A Brazil travel guide – Afro-Brazilian beats,jungle trips and vibrant heritage cities
Get your bearings
South America’s largest country, Brazil protrudes east into the South Atlantic Ocean. Its two biggest cities, Rio de Janeiro and São Paulo, lie in the south-east, and its modern capital Brasília further inland. North-east Brazil’s long sandy coastline becomes more equatorial passing Salvador and Fortaleza before Belém, at the mouth of the mighty Amazon River. The Amazon snakes 1,000 miles across north Brazil through tropical rainforest. To the south-west, Mato Grosso is a state of woodland and waterfalls. In Mato Grosso do Sul are the vast Pantanal wetlands.
Beach and surf
For sun-lovers, holidays in Brazil begin on Rio de Janeiro’s famous beaches, where you might be drawn into a game of beach volleyball. In Bahia state, palm trees line the secluded sands, and Ceará is a relaxing paradise in which to book your Brazil hotel. Experienced surfers head to Fernando de Noronha archipelago for tubular waves, and divers to Abrolhos National Marine Park for coral reefs. Venture along the coast from São Paulo to Ilhabela archipelago for sailing classes or south to Brazil’s sailing centre, Angra dos Reis. The area is dotted with islands and inlets.
Amazon riverboat cruises reveal manatees, dolphins and rare flora. In the Pantanal wetlands you might catch sight of spotted leopards, and whales and turtles along the Pernambuco coast. Inland there is white-water rafting and jungle hiking trips through several national parks. Or stand in the spray of the powerful natural wonder, Iguaçu Falls, which stretches across the Argentine border.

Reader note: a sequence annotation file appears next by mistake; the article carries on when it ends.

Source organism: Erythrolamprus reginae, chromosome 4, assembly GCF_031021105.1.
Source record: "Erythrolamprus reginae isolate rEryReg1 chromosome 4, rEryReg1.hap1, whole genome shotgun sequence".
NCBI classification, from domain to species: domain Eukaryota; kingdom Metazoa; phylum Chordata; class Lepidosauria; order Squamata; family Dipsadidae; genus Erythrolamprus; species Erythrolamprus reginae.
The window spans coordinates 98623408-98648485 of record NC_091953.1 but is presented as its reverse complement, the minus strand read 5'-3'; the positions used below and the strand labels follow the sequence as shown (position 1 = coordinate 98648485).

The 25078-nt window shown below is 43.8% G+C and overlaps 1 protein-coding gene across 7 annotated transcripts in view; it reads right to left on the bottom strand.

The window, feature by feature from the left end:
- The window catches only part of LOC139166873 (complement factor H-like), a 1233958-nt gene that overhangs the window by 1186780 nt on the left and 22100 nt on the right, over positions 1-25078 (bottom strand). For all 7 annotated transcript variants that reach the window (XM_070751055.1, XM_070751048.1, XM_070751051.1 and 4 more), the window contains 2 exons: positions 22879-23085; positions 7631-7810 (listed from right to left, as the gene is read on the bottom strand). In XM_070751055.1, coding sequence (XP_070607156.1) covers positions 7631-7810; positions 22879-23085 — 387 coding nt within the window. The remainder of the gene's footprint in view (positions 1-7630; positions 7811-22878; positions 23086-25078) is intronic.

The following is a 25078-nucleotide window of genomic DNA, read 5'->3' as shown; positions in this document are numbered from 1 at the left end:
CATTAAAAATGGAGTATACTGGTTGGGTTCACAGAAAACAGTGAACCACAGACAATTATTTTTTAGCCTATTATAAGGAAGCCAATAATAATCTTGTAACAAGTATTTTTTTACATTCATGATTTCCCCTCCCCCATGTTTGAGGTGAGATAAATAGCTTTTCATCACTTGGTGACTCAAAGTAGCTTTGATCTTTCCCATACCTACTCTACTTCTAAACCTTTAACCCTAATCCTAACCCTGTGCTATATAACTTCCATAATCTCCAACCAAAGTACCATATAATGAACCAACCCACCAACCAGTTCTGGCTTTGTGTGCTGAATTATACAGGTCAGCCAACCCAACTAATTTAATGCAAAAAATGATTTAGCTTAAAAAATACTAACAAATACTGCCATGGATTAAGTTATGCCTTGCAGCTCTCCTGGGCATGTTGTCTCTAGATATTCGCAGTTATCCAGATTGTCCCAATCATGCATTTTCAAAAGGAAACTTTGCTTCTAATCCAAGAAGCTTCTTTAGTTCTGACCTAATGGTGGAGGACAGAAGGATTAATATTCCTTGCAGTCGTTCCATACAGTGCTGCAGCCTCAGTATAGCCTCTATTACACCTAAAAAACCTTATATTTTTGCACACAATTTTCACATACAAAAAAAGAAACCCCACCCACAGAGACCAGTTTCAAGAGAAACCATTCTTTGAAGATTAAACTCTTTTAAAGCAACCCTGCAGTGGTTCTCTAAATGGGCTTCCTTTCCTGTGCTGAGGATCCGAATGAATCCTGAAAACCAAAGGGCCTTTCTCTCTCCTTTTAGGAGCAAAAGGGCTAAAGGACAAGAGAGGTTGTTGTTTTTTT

Carnival and capoeira
Samba spills on to the streets at carnival time. In Recife you’ll see frevo dance and hear manguebeat rap and rock. Crowds gather around capoeira martial arts dance performances on Brazilian beaches, and opera brings visitors to the jungle city of Manaus. Brazil’s cities are full of museums of art, including the Oscar Niemeyer Museum in Curitiba, dedicated to Brazil’s most celebrated architect. Festivals entice you to the Amazon and north-east Brazil to immerse yourself in indigenous and Afro-Brazil religion and culture.
Cave paintings and colonial past
Prehistoric paintings in the north-eastern Serra da Capivara National Park date back thousands of years. São Miguel das Missões in Rio Grande do Sol tells the story of the conversion of indigenous people by Christian priests. Portuguese colonial cities include Ouro Preto, where the gold-lined churches are a testament to the 18th-century gold rush. Pelourinho is the popular historic centre of Salvador with colonial mansions painted in vibrant hues. In contrast, Brasília marks 1950s optimism with futuristic architecture.
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